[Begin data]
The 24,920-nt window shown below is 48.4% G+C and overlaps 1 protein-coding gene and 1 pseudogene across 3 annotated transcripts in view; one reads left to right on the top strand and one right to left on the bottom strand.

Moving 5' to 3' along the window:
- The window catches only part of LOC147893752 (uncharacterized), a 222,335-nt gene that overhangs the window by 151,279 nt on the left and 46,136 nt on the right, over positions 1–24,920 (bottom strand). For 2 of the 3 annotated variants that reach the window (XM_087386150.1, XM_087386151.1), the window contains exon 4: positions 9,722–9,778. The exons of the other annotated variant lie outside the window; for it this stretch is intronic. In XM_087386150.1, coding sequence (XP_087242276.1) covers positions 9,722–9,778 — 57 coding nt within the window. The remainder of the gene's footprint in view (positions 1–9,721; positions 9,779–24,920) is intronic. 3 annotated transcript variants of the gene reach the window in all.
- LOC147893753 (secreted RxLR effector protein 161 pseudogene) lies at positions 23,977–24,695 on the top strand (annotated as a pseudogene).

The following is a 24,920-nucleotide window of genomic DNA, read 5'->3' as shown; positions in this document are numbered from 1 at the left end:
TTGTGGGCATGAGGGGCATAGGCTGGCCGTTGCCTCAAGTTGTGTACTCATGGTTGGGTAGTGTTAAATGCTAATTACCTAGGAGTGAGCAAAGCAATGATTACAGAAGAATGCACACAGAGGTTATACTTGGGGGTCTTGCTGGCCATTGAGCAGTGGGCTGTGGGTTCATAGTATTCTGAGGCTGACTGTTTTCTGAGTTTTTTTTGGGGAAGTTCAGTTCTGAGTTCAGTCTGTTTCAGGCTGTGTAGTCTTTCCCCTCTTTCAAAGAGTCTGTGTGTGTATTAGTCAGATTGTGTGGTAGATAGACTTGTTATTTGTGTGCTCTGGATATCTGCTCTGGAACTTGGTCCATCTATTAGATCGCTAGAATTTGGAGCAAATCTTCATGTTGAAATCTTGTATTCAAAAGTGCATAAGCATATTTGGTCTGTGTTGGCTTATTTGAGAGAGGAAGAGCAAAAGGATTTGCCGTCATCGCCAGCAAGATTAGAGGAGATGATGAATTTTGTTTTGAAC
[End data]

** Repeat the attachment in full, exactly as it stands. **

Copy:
The 24,920-nt window shown below is 48.4% G+C and overlaps 1 protein-coding gene and 1 pseudogene across 3 annotated transcripts in view; one reads left to right on the top strand and one right to left on the bottom strand.

Moving 5' to 3' along the window:
- The window catches only part of LOC147893752 (uncharacterized), a 222,335-nt gene that overhangs the window by 151,279 nt on the left and 46,136 nt on the right, over positions 1–24,920 (bottom strand). For 2 of the 3 annotated variants that reach the window (XM_087386150.1, XM_087386151.1), the window contains exon 4: positions 9,722–9,778. The exons of the other annotated variant lie outside the window; for it this stretch is intronic. In XM_087386150.1, coding sequence (XP_087242276.1) covers positions 9,722–9,778 — 57 coding nt within the window. The remainder of the gene's footprint in view (positions 1–9,721; positions 9,779–24,920) is intronic. 3 annotated transcript variants of the gene reach the window in all.
- LOC147893753 (secreted RxLR effector protein 161 pseudogene) lies at positions 23,977–24,695 on the top strand (annotated as a pseudogene).

The following is a 24,920-nucleotide window of genomic DNA, read 5'->3' as shown; positions in this document are numbered from 1 at the left end:
TTGTGGGCATGAGGGGCATAGGCTGGCCGTTGCCTCAAGTTGTGTACTCATGGTTGGGTAGTGTTAAATGCTAATTACCTAGGAGTGAGCAAAGCAATGATTACAGAAGAATGCACACAGAGGTTATACTTGGGGGTCTTGCTGGCCATTGAGCAGTGGGCTGTGGGTTCATAGTATTCTGAGGCTGACTGTTTTCTGAGTTTTTTTTGGGGAAGTTCAGTTCTGAGTTCAGTCTGTTTCAGGCTGTGTAGTCTTTCCCCTCTTTCAAAGAGTCTGTGTGTGTATTAGTCAGATTGTGTGGTAGATAGACTTGTTATTTGTGTGCTCTGGATATCTGCTCTGGAACTTGGTCCATCTATTAGATCGCTAGAATTTGGAGCAAATCTTCATGTTGAAATCTTGTATTCAAAAGTGCATAAGCATATTTGGTCTGTGTTGGCTTATTTGAGAGAGGAAGAGCAAAAGGATTTGCCGTCATCGCCAGCAAGATTAGAGGAGATGATGAATTTTGTTTTGAAC